- Thesis Cut Away
My thesis project launched me into a career in architecture where I focused on combining beauty with form, function, and sustainability to enhance the human experience. With a passion for sustainable living, I quickly became an advocate for selecting green products and materials and spent time researching sustainable methods of construction.
- Yemegnushal Community Center, Ethiopia – World Family Organization
In 2002, I narrowed my architecture focus to work exclusively on community-based projects such as libraries and community centers where I felt I could make a profound impact on community development and social dynamics. In 2004, I became a LEED Accredited Professional, and started to focus exclusively on designing green community-based projects.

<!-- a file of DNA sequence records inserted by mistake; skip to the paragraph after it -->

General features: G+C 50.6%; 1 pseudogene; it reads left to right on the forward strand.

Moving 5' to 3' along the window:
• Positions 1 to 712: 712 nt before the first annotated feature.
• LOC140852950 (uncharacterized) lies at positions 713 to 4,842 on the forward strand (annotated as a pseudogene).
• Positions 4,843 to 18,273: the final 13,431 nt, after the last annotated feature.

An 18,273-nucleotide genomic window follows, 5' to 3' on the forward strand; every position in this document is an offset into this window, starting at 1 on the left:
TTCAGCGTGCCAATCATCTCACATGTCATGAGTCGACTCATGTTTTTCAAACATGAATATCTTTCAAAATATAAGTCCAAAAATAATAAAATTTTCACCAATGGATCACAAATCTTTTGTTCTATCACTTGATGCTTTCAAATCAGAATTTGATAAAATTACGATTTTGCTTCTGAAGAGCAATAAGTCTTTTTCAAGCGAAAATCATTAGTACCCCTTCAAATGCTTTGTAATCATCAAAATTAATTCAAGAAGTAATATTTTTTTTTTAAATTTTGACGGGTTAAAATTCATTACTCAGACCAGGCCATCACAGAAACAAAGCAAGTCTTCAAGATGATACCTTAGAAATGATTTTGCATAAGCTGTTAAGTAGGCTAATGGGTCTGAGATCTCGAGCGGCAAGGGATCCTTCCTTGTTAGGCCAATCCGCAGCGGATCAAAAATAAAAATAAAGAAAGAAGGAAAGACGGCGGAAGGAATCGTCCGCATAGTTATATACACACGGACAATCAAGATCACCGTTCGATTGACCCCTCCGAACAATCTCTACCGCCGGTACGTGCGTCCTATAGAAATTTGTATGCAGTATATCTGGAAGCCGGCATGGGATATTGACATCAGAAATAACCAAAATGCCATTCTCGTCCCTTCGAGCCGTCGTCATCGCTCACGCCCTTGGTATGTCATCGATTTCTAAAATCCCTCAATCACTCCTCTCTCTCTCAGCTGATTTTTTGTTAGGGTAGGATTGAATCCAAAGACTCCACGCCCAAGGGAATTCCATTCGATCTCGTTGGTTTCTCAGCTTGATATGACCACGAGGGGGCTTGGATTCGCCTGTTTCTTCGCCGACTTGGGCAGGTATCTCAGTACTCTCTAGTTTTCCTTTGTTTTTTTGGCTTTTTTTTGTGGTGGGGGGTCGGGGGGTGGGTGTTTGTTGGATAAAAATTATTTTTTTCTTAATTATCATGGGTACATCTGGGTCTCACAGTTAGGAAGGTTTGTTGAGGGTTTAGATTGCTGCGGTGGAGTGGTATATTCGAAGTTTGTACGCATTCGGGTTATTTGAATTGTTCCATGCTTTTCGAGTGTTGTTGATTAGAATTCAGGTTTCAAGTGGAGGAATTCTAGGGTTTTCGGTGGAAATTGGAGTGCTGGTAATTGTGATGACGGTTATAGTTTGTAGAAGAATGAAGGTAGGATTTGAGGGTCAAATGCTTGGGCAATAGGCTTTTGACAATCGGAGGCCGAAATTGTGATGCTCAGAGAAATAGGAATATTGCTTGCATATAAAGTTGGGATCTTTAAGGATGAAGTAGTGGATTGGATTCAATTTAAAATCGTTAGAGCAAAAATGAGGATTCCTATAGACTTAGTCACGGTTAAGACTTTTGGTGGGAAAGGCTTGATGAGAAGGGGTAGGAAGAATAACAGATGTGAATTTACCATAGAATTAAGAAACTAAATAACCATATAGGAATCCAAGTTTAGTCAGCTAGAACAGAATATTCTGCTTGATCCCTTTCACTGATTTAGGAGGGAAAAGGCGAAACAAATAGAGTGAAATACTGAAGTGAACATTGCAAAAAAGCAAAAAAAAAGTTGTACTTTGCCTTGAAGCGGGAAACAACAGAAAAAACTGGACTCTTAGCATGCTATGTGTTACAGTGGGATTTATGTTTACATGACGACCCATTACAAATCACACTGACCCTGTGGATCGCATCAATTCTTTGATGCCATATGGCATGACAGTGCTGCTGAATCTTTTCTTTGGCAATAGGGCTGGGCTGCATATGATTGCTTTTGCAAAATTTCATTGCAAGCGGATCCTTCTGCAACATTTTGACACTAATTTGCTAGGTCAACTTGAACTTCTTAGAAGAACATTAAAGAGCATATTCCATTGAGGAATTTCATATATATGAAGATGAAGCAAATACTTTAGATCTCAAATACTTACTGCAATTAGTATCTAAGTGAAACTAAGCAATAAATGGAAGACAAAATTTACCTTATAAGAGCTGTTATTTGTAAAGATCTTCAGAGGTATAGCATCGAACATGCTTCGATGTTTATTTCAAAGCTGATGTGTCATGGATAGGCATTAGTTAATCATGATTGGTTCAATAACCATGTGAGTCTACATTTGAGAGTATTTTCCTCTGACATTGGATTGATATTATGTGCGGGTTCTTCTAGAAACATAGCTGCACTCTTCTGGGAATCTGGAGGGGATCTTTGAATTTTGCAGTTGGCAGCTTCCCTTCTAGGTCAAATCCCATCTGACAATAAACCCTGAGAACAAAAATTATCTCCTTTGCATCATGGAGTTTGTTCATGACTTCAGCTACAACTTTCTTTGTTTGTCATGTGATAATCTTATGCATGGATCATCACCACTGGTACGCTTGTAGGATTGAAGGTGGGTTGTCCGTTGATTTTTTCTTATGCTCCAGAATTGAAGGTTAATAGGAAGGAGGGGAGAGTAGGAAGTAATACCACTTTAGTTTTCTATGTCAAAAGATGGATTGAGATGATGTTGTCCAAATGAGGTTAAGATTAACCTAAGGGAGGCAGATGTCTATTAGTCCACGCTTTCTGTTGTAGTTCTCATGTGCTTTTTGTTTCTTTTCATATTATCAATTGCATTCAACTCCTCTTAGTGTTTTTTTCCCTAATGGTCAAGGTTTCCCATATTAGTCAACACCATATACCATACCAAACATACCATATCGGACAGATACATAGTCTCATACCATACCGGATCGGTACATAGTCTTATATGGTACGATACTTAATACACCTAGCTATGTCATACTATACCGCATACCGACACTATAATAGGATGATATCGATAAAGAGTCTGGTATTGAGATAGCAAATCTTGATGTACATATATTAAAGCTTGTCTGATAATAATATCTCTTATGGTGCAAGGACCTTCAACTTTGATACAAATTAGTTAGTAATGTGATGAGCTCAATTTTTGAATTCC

- Mayfair Community Center, San Jose
In 2009, I enrolled in the Golden Gate School of Feng Shui to learn the ancient art of feng shui, deepen my connection with nature, and refresh my senses that had become dulled by working in front of a computer for 10 years. My training in classical feng shui strengthened my design fundamentals and reinforced my core belief that we are happiest when living in harmony with our environment.
In 2010 I founded Harmonious Home to help my clients reconnect with nature, and transform their living and working environments into places of beauty, inspiration, and prosperity. I work with each client in an open, non-assuming manner to understand their goals and objective, make recommendations that work with their lifestyle, and support them through the feng shui implementation process.
My passion is to help people find creative ways to live in harmony with their environment.